FUNDED Research projects (Principal Investigator [PI], Site PI, or Sub-award PI): 
R03: Substance use/dependence (PI).
R21: Treatment use for alcohol use disorders (PI).
R21: Inhalant use & disorders (PI).
R01: MDMA/hallucinogen use/disorders (PI).
R01: Prescription pain reliever (opioids) misuse and use disorders (PI).
R01: Substance use disorders in adolescents (PI).
R21: CTN Substance use diagnoses & treatment (PI).
R33: CTN Substance use diagnoses & treatment (PI).
R01: Evolution of Psychopathology in the Population (ECA Duke site PI).
R01: Substance use disorders and treatment use among Asian Americans and Pacific Islanders (PI).
UG1: SBIRT in Primary Care (NIDA, PI).
UG1: TAPS Tool, Substance use screening tool validation in primary care (NIDA, PI).
UG1: NIDA CTN Mid-Southern Node (Clinical Trials Network, PI).
UG1: EHR Data Element Study (NIDA, PI).
UG1: Buprenorphine Physician-Pharmacist Collaboration in the Management of Patients With Opioid Use Disorder (NIDA, PI).
PCORI: INSPIRE-Integrated Health Services to Reduce Opioid Use While Managing Chronic Pain (Site PI).
CDC R01: Evaluation of state-mandated acute and post-surgical pain-specific CDC opioid prescribing (Site PI).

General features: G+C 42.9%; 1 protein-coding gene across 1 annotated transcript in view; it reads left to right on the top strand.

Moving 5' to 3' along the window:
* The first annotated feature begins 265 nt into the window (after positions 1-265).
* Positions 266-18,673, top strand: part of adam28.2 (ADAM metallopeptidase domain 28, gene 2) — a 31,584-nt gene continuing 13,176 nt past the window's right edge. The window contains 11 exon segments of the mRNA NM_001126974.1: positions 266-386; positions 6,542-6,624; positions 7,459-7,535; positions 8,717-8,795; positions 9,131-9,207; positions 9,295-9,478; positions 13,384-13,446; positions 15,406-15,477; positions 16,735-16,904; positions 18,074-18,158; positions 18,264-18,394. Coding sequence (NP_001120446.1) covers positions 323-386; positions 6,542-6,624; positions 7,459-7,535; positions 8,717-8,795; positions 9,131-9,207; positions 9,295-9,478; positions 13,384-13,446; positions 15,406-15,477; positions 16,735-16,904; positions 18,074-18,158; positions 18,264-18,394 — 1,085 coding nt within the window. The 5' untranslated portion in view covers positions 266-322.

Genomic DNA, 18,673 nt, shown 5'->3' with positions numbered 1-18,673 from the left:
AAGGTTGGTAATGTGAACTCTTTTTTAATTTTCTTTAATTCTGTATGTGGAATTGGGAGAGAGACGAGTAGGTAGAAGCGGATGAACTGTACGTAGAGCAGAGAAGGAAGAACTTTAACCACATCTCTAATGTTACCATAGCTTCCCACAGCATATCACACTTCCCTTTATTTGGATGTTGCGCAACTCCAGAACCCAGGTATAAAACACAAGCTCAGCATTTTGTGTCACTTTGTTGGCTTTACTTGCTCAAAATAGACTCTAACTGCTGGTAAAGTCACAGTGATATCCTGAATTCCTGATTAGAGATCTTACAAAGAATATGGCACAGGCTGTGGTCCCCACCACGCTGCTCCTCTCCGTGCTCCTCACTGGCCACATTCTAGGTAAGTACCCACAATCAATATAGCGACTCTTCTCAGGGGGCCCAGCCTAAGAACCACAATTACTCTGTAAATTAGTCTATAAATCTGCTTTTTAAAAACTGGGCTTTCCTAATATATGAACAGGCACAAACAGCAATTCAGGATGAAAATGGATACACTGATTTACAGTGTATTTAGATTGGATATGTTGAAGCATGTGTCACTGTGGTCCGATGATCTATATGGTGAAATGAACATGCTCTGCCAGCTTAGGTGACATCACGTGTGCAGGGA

Pilot: Measuring Opioid Use Disorders in Secondary Electronic Health Records Data (Carolinas Collaborative Grant: Duke PI).
R21: Developing a prevention model of alcohol use disorder for Pacific Islander young adults (Subaward PI, Investigator).
UG1: Subthreshold Opioid Use Disorder Prevention Trial (NIH HEAL Initiative) (NIDA supplement, CTN-0101, Investigator).
NIDA: A Pilot Study to Permit Opioid Treatment Program Physicians to Prescribe Methadone through Community Pharmacies for their Stable Methadone Patients (NIDA/FRI: Study PI).
UG1: Integrating pharmacy-based prevention and treatment of opioid and other substance use disorders: A survey of pharmacists and stakeholder (NIH HEAL Initiative, NIDA, PI).
UG1: NorthStar Node of the Clinical Trials Network (NIDA, Site PI).
R34: Intervention Development and Pilot Study to Reduce Untreated Native Hawaiian and Pacific Islander Opioid Use Disorders (Subaward PI, Investigator).
UG1: Optimal Policies to Improve Methadone Maintenance Adherence Longterm (OPTIMMAL Study) (NIDA, Site PI).
R01: Increasing access to opioid use disorder treatment by opening pharmacy-based medication units of opioid treatment programs (NIDA, PI)


Vivian Hou Chu

Associate Professor of Medicine

Dr. Chu's clinical research is focused on staphylococci and endocarditis (IE).  She is the director of the International Collaboration on Endocarditis (ICE), a group of investigators from 78 sites in 32 countries worldwide that is dedicated to further the understanding of infective endocarditis.  The ICE database comprises > 5000 cases of endocarditis and is designed to answer questions that could not be answered from a single-center study. The current focus of this group is surgical-decision making in the treatment of endocarditis. Another major focus of Dr. Chu's research is on the relationship between oral hygiene and risk for developing infective endocarditis.